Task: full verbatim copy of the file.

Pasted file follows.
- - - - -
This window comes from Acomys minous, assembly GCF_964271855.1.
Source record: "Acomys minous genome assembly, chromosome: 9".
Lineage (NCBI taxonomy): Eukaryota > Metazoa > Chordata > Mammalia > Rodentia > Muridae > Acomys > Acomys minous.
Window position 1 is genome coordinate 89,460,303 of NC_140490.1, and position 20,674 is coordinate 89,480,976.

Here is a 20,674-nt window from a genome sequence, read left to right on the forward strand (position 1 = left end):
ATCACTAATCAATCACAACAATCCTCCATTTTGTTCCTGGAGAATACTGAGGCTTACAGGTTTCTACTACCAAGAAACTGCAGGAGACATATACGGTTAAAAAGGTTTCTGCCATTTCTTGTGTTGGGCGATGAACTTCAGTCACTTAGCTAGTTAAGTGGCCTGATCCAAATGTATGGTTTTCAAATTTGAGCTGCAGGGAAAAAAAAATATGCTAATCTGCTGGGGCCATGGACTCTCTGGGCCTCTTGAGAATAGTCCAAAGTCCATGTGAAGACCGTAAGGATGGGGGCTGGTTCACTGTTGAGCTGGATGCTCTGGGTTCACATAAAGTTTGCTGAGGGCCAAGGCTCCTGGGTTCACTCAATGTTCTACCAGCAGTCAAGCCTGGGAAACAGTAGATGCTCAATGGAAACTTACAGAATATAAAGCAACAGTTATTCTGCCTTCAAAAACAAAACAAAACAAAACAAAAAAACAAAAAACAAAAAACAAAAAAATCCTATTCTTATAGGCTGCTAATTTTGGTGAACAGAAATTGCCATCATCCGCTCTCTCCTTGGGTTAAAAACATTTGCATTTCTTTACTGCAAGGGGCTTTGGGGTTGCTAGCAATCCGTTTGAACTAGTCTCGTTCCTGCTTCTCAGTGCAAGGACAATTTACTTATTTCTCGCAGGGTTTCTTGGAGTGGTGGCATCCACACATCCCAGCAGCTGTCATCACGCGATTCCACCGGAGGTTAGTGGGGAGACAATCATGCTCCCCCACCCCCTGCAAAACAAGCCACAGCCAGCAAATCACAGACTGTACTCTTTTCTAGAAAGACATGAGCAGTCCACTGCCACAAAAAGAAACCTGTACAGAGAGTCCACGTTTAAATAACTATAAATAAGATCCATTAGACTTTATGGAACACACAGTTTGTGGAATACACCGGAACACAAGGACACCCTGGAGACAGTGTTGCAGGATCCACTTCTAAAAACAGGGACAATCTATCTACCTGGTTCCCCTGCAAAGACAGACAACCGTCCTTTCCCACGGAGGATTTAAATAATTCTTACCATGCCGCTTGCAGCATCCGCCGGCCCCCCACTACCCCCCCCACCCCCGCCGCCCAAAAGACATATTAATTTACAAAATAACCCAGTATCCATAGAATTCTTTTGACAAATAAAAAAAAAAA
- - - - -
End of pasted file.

This window comes from Acomys minous, assembly GCF_964271855.1.
Source record: "Acomys minous genome assembly, chromosome: 9".
Lineage (NCBI taxonomy): Eukaryota > Metazoa > Chordata > Mammalia > Rodentia > Muridae > Acomys > Acomys minous.
Window position 1 is genome coordinate 89,460,303 of NC_140490.1, and position 20,674 is coordinate 89,480,976.

Here is a 20,674-nt window from a genome sequence, read left to right on the forward strand (position 1 = left end):
ATCACTAATCAATCACAACAATCCTCCATTTTGTTCCTGGAGAATACTGAGGCTTACAGGTTTCTACTACCAAGAAACTGCAGGAGACATATACGGTTAAAAAGGTTTCTGCCATTTCTTGTGTTGGGCGATGAACTTCAGTCACTTAGCTAGTTAAGTGGCCTGATCCAAATGTATGGTTTTCAAATTTGAGCTGCAGGGAAAAAAAAATATGCTAATCTGCTGGGGCCATGGACTCTCTGGGCCTCTTGAGAATAGTCCAAAGTCCATGTGAAGACCGTAAGGATGGGGGCTGGTTCACTGTTGAGCTGGATGCTCTGGGTTCACATAAAGTTTGCTGAGGGCCAAGGCTCCTGGGTTCACTCAATGTTCTACCAGCAGTCAAGCCTGGGAAACAGTAGATGCTCAATGGAAACTTACAGAATATAAAGCAACAGTTATTCTGCCTTCAAAAACAAAACAAAACAAAACAAAAAAACAAAAAACAAAAAACAAAAAAATCCTATTCTTATAGGCTGCTAATTTTGGTGAACAGAAATTGCCATCATCCGCTCTCTCCTTGGGTTAAAAACATTTGCATTTCTTTACTGCAAGGGGCTTTGGGGTTGCTAGCAATCCGTTTGAACTAGTCTCGTTCCTGCTTCTCAGTGCAAGGACAATTTACTTATTTCTCGCAGGGTTTCTTGGAGTGGTGGCATCCACACATCCCAGCAGCTGTCATCACGCGATTCCACCGGAGGTTAGTGGGGAGACAATCATGCTCCCCCACCCCCTGCAAAACAAGCCACAGCCAGCAAATCACAGACTGTACTCTTTTCTAGAAAGACATGAGCAGTCCACTGCCACAAAAAGAAACCTGTACAGAGAGTCCACGTTTAAATAACTATAAATAAGATCCATTAGACTTTATGGAACACACAGTTTGTGGAATACACCGGAACACAAGGACACCCTGGAGACAGTGTTGCAGGATCCACTTCTAAAAACAGGGACAATCTATCTACCTGGTTCCCCTGCAAAGACAGACAACCGTCCTTTCCCACGGAGGATTTAAATAATTCTTACCATGCCGCTTGCAGCATCCGCCGGCCCCCCACTACCCCCCCCACCCCCGCCGCCCAAAAGACATATTAATTTACAAAATAACCCAGTATCCATAGAATTCTTTTGACAAATAAAAAAAAAAA